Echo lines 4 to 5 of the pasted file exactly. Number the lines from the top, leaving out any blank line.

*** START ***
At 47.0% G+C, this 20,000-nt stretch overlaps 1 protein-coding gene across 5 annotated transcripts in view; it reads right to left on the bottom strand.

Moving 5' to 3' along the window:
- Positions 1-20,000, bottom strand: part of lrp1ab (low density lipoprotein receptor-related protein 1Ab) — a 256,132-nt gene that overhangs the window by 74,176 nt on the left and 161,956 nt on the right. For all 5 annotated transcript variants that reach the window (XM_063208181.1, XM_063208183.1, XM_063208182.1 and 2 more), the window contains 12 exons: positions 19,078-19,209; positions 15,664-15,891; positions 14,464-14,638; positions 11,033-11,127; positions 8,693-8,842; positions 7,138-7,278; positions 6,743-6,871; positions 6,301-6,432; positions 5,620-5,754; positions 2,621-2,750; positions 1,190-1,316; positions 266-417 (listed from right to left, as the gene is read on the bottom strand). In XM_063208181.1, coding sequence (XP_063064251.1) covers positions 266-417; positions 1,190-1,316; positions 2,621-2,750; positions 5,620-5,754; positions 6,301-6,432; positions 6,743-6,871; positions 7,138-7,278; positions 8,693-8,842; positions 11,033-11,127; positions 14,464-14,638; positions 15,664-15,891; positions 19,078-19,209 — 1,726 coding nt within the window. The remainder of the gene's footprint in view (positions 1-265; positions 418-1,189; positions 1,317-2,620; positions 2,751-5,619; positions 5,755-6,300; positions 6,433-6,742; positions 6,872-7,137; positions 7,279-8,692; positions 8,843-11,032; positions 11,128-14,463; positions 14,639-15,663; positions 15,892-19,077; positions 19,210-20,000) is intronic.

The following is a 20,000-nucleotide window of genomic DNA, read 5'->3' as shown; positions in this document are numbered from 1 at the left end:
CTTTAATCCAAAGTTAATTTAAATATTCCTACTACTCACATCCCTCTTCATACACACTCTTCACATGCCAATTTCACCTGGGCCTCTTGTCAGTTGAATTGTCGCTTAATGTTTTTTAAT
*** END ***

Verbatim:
The following is a 20,000-nucleotide window of genomic DNA, read 5'->3' as shown; positions in this document are numbered from 1 at the left end:
CTTTAATCCAAAGTTAATTTAAATATTCCTACTACTCACATCCCTCTTCATACACACTCTTCACATGCCAATTTCACCTGGGCCTCTTGTCAGTTGAATTGTCGCTTAATGTTTTTTAAT